You are not signed in as a Premium user; you are viewing the free version of this program. Premium users have access to full-length programs with limited commercials and receive a 10% discount in the store! Sign up for only one day for the low cost of $1.99. Click the button below.
The Trump campaign is disputing the claim by Arizona's Democrat secretary of state that Joe Biden carried the state.
Certain key points have contributed to Arizona's electoral uncertainty:
Several indicators have cast doubts on the state's election results.
Arizona in presidential elections has been reliably red over many decades. With the exception of the Clinton-Dole race in 1996, Arizona has voted consistently Republican in every election cycle since 1952.
Since Donald Trump beat Hillary Clinton in 2016 by more than three and a half points — and reliable polls indicated an advantage to the president before election day — Arizona was not a top priority for the Trump campaign.
A few days before the election, Rasmussen had Trump up by four percentage points while Trafalgar had him up by three. These two polls were among the very few that correctly pegged the results of the 2016 election.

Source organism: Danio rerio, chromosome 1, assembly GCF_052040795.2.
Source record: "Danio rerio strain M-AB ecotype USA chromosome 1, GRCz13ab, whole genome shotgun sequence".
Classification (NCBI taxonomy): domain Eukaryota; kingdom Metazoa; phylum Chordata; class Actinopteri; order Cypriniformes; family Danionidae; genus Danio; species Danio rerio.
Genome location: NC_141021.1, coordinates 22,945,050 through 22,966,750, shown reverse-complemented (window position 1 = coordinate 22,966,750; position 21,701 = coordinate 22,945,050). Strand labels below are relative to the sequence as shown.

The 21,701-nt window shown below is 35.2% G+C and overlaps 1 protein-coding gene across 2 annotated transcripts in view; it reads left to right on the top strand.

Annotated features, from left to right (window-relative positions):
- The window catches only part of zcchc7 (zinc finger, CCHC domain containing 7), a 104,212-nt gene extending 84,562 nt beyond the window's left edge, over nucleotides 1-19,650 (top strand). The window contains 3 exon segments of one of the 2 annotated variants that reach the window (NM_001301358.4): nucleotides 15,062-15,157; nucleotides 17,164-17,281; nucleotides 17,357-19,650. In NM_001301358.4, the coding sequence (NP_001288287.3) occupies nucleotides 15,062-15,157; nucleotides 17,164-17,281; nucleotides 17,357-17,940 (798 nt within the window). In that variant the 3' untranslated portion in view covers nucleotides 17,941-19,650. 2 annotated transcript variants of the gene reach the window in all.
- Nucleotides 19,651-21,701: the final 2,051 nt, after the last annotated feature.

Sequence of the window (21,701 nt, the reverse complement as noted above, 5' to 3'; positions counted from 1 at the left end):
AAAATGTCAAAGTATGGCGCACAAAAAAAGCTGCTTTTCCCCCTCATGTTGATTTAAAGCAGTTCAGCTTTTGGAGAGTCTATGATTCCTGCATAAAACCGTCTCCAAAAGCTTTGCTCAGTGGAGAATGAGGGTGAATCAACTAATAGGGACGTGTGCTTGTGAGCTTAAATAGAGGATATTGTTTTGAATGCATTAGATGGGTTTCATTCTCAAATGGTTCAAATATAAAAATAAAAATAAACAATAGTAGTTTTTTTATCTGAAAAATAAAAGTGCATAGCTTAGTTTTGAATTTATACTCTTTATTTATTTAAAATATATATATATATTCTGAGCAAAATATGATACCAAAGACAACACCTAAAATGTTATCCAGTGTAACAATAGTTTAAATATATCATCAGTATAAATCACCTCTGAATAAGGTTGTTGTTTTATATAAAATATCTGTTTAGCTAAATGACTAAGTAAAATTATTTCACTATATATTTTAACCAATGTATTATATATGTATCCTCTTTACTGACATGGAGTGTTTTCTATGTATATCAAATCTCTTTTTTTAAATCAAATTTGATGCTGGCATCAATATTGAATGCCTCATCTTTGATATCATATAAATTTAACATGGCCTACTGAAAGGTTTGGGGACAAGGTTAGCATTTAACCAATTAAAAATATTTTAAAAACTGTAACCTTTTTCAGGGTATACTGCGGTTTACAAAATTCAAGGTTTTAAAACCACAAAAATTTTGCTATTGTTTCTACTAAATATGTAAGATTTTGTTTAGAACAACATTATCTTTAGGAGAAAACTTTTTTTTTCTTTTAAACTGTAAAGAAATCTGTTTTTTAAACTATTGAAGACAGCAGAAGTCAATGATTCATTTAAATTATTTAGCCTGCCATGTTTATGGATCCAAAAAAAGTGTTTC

To the surprise of many, only Fox News and the Associated Press called Arizona for Biden on election night. The more actual counting took place, the less of a lead Biden maintained. Ironically, news outlets including CNN, MSNBC, CBS, ABC and NBC waited until around a week after the election to call it.
With 100% of the votes in, unofficial poll results from Arizona have Joe Biden with a lead of three-tenths of one percentage point — a little over 10,000 votes. This was the closest race of all 50 states. Up for grabs are Arizona's 11 electoral votes, which could prove to be the difference in the election when all the dust settles.
Lawsuits began to be filed even before the media began to call the state for Biden. There have been four major lawsuits in the state of Arizona, one of which is very recent.
First, the Trump campaign and voters of Maricopa County filed a suit Nov. 4 in the Superior Court of Arizona claiming Maricopa County incorrectly rejected some in-person votes on Election Day. This was due to Sharpie markers given to voters to use on their ballots.
The claimants said the ink seeped through the paper and ballots were consequently rejected by the machines. Election officials disputed this and said Sharpies were used since they dry fast and don't smear. On Nov. 7, Trump attorneys dropped the legal challenge without prejudice.
On Nov. 7, the Trump campaign, Republican National Committee and Arizona Republican Party filed a suit in Superior Court claiming Maricopa County incorrectly rejected in-person ballots when vote tabulation machines flagged some as being defective. Poll workers did not follow procedures to give voters a chance to correct mistakes, the claim stated.
The Trump campaign dropped this suit Nov. 12.